My colleague Lisa belongs to Vistage International, a professional CEO organization that (surely) has a blast hosting webinars by two very accurate (and often very funny) economic forecasters who also happen to be brothers — Alan and Brian Beaulieu of the Institute For Trend Research (ITR). We published the Beaulieus’ take on their economic outlook for 2011 earlier this year, which came on the heels of their calling the recession and forecasting a slightly rosier 2010.
So how does their latest outlook for small businesses, given last week, stack up? Let’s take a look at some of their key macro points about the economy in general:
- In terms of GDP and industrial production, both trend lines should be heading deeper into positive territory in the long term, making opportunities in 2012 easier to find and take advantage of
- The overall economy will improve in 2012 and peak in 2013; but then, a couple road-signs to watch taxes increasing on businesses and individuals, coupled with the Fed likely raising interest rates point to another downturn in 2013
- ITR is not seeing that the dollar will imminently collapse; it will generally weaken over the next several years, but we won’t see a “precipitous collapse (2030 to 2040, however, could be bad news)
- Considerable demand for commodities across the board in 2012, from metals to fuel sources, will push “Round 2 of commodity price inflation; with inflation comes unemployment, which will be another key indicator to watch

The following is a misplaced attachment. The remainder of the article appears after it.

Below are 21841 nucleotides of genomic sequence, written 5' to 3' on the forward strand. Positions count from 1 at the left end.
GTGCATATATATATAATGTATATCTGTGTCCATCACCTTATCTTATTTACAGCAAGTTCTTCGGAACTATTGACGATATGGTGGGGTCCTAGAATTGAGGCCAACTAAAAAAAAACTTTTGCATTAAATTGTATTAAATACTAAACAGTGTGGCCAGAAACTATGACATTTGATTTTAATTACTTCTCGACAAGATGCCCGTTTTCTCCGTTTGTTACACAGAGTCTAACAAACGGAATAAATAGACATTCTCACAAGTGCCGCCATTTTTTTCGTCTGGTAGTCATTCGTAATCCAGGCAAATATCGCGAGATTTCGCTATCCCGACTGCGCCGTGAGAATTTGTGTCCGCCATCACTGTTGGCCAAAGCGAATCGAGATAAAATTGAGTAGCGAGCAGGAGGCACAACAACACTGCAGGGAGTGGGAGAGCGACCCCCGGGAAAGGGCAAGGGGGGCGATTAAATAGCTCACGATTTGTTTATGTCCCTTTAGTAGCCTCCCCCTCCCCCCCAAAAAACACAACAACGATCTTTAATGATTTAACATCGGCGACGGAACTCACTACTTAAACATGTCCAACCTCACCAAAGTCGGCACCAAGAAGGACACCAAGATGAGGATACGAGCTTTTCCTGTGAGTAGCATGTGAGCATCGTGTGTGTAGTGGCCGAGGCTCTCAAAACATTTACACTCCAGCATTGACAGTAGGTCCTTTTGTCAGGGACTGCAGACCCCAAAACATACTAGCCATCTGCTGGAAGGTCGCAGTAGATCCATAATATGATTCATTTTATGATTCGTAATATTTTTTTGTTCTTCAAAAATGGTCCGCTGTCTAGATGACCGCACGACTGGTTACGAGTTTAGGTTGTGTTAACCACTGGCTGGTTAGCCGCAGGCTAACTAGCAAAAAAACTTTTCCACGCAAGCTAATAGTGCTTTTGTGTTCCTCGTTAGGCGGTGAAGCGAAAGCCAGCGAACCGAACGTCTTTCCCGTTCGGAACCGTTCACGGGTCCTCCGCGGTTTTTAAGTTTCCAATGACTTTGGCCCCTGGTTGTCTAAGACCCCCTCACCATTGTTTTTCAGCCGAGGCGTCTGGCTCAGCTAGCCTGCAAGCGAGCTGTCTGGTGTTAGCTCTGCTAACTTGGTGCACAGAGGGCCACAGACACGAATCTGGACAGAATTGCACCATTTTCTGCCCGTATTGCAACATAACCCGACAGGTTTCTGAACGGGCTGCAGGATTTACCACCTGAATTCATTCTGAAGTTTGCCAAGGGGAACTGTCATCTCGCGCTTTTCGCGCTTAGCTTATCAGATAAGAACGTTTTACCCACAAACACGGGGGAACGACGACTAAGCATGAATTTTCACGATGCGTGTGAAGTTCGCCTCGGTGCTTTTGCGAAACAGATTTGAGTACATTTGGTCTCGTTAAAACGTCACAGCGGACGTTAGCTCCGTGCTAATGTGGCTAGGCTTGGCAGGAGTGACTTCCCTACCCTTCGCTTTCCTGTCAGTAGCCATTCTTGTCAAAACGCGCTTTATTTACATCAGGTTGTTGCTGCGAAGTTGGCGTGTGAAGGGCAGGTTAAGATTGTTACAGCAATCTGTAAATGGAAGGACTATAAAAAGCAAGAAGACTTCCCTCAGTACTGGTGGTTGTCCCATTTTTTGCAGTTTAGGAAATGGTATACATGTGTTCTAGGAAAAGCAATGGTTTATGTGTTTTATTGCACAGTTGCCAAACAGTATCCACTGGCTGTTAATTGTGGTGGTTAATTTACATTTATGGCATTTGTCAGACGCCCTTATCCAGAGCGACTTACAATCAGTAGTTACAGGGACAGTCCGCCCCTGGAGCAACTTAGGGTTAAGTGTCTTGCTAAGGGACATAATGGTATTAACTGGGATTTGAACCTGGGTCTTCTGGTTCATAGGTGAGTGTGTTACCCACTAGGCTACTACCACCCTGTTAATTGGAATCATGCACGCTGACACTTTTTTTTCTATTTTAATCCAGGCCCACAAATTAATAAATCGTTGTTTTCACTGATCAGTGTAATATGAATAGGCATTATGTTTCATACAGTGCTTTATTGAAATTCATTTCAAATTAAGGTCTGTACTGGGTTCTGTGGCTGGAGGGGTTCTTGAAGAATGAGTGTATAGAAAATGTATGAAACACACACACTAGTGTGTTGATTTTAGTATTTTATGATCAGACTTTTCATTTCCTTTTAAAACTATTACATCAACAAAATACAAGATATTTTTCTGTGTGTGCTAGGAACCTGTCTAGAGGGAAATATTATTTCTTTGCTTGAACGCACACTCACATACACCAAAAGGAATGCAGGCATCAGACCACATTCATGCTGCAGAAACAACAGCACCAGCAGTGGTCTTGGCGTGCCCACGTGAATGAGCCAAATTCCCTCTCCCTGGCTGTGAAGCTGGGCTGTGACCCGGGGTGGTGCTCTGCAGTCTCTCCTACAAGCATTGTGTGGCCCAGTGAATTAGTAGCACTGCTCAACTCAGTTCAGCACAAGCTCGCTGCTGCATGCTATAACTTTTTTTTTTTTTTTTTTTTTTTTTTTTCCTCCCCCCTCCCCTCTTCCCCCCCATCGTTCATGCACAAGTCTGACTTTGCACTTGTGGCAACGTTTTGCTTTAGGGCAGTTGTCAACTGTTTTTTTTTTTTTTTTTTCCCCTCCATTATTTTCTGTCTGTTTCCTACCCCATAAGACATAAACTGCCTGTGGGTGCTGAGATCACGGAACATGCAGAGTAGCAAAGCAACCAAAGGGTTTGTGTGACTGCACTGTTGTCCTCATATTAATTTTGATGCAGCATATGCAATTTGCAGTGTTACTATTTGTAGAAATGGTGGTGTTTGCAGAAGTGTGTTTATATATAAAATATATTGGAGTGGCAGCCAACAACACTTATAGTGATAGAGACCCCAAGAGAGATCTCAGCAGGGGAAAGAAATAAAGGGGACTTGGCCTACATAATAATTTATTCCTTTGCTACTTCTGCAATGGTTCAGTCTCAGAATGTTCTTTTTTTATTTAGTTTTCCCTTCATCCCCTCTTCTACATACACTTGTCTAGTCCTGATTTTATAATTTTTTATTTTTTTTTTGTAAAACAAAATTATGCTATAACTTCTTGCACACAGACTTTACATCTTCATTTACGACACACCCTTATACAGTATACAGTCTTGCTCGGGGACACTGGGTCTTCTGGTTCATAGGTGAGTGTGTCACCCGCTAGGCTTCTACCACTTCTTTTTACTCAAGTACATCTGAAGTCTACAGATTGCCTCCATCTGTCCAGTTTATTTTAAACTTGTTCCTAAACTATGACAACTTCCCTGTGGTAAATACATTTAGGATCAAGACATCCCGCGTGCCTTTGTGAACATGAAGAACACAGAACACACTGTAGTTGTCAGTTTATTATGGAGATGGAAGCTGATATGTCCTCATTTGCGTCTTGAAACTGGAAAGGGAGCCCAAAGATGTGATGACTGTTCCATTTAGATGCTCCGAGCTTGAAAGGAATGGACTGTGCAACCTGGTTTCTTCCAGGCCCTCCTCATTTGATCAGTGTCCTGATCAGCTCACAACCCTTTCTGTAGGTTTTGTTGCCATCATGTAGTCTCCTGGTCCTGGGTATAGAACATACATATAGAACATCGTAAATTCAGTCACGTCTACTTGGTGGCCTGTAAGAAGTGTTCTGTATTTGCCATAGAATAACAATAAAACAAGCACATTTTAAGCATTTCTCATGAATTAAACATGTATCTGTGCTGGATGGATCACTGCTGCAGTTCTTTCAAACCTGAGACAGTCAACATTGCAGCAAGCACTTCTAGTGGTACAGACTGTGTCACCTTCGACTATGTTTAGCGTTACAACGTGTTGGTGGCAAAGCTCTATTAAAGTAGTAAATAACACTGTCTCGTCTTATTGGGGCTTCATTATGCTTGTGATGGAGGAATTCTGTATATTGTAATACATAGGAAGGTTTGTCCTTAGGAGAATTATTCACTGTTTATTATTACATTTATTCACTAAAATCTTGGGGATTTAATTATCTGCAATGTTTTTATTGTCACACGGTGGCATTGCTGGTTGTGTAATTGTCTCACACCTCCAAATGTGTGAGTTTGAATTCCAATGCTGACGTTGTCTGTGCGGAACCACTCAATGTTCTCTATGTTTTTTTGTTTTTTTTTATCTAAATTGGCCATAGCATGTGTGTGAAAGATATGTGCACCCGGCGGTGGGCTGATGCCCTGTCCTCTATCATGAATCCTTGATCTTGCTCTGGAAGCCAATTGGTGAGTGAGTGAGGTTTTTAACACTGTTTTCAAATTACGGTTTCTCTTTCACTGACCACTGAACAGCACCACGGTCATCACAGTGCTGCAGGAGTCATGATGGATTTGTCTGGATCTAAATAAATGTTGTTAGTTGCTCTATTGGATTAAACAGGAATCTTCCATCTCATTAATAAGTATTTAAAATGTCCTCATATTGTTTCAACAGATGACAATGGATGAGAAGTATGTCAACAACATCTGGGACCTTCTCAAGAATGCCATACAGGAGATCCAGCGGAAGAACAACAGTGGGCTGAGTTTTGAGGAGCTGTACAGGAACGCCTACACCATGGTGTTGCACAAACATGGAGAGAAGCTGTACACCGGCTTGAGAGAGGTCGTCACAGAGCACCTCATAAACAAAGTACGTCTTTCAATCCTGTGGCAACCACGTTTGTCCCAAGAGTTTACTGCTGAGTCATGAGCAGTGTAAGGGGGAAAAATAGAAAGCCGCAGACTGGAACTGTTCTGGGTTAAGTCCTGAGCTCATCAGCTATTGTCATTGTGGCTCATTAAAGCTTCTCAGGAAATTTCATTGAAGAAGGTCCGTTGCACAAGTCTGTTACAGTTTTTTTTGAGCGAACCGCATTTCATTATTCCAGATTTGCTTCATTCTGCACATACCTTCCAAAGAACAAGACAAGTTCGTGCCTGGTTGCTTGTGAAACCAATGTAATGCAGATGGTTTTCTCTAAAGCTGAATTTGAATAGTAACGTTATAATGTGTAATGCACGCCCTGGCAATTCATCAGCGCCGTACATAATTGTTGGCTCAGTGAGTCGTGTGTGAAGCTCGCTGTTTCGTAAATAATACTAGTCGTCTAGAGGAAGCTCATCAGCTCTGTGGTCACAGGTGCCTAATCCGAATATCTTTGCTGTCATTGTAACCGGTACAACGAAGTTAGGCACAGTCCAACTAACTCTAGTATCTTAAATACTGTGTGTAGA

- The brothers don’t foresee hyperinflation in the wake of several rounds of quantitative easing, but recommend keeping an eye on rising labor costs
To the last point, the brothers seemed to endorse finding new ways to automate to keep labor costs down but wouldn’t that play a part in increasing unemployment? Not really, writes economist Ian Fletcher in tradereform.org:
“Automation per se doesn’t hurt overall manufacturing employmentâ€as suggested by the fact that Japan, which leads the world in number of robots, also has a higher percentage of its workforce in manufacturing than the U.S. If you think about it, this makes sense, as if automation enables nine workers to do what ten used to do, those nine are now a better bargainâ€which increases the incentive to hire them.
Based on the above, however, the Beaulieus maintain that manufacturing will feel the most pain in any upcoming downturn. They mentioned a few things for businesses to keep in mind moving forward in the next couple years:
- Make sure to evaluate your contracts, and have provisions for price increases tied to the PPI/CPI — do not go into long term contracts without them
- Don’t buy long right now, since prices should relax a little; not everyone is able to raise prices right now, but be prepared with a “toolkit at your disposal as part of the conversation
- Use fuel surcharges to your advantage, as they’ve become more accepted